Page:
First, I would just like to point this out to anyone who is unaware of its existence:
Allow me to save you all 95 minutes and just tell you that itâ€™s Jack Black as a mail clerk who gets lost in the Bermuda Triangle and ends up in Lilliput. Hilarious (sorry, annoying) Jack Black antics ensue, everyone lives happily ever after, and I continue to use Netflix only for Breaking Bad and Community. Sound believable?
This brings me to Jonathan Swiftâ€™s narrative Gulliverâ€™s Travels. Swift starts by making his story plausible with the title itself. He could have easily given the story a name that would have implied a fantasy adventure, but instead he titled it Gulliverâ€™s Travels (or rather the original title of Travels into Several Remote Nations of the World, in Four Parts. By Lemuel Gulliver, First a Surgeon, and then a Captain of Several Ships) implying a historical or biographical context. Swiftâ€™s attention to detail in the introduction of the story also implies plausibility. Richard Sympson is the narrator that introduces Mr. Lemuel Gulliver as his â€œancient and intimate friendâ€ with â€œsome relation between us by the motherâ€™s sideâ€ (2491). The narrator goes on to explain the details of Gulliverâ€™s life including his place of birth, Nottinghamshire, and the place from which his family came from. This information is all given before the beginning of Chapter One in the story when the narrator changes to Gulliver himself and he then explains â€œmy father had a small estate in Nottinghamshireâ€ (2492). So why is it necessary to repeat irrelevant information? What the readerÂ doesn’tÂ consciously realize, is that Richard Sympson is our â€œmasterâ€ so to speak. He is the narrator that sets the story up and tells the reader exactly what to believe. Irrelevant information like Gulliverâ€™s place of birth and where he lives is included and repeated to establish it as fact. Sympson is no different than the Chorus of a Shakespeare play that sets the stage. We are told as an audience/reader that, this is who the players are, this is what is happening, and this is how youâ€™re supposed to feel about it.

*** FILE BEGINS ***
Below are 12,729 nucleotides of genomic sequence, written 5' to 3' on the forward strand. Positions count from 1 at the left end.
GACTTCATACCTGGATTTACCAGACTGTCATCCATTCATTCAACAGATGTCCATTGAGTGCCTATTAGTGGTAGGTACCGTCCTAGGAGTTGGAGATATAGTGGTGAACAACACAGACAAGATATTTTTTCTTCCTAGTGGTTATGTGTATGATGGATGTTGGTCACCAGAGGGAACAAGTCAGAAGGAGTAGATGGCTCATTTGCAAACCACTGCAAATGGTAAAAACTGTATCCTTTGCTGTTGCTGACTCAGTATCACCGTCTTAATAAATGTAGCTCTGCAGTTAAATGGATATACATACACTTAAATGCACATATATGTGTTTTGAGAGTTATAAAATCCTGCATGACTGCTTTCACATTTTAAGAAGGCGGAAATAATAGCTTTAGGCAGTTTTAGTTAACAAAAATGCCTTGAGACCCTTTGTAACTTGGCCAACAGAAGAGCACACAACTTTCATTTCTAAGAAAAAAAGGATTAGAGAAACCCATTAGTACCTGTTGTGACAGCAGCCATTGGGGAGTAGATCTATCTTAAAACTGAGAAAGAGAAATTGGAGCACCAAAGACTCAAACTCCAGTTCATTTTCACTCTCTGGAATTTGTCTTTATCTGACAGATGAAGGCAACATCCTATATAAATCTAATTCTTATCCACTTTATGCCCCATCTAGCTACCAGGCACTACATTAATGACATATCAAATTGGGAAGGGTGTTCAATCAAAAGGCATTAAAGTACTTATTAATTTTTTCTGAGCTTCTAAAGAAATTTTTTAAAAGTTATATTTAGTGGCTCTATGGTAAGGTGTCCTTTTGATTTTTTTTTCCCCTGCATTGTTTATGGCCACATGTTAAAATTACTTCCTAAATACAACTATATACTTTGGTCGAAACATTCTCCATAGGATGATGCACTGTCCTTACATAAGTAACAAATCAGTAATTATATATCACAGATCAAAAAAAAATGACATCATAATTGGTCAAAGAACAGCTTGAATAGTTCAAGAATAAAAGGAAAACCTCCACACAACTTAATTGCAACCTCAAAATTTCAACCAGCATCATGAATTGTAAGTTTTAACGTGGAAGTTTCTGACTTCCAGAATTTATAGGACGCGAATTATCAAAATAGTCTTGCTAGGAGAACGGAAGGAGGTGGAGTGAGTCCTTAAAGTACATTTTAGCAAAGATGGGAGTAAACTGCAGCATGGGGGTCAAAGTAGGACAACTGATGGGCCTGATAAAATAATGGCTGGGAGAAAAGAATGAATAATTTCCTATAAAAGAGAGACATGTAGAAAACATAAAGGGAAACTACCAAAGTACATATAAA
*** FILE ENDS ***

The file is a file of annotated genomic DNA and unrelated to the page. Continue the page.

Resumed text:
When reading the beginning of Gulliverâ€™s Travels, I was reminded of a book series that I used to read when I was a kid, Lemony Snicketâ€™s A Series of Unfortunate Events. The way that the author of this series describes the events that take place, he establishes everything as fact; and itâ€™s made even more plausible by the real author using a pen name which ends up being a key character in the story itself. I unfortunately donâ€™t have a copy of the book that I can quote from, but the line in Gulliverâ€™s Travels that set off that reminder for me was, â€œwith the authorâ€™s permission, I communicated these papers, I now venture to send them into the worldâ€ (2492). Sorry if it sounds like Iâ€™m ranting to anyone whoÂ hasn’tÂ read that book series, just curious if anyone else who has read it got the same vibe.
Swift, Jonathan. â€œGulliverâ€™s Travels.â€Â The Norton Anthology of English Literature. Ed. Stephen Greenblatt. 9th ed. Vol. C. New York: W. W. Norton &, 2012. 2487-633. Print.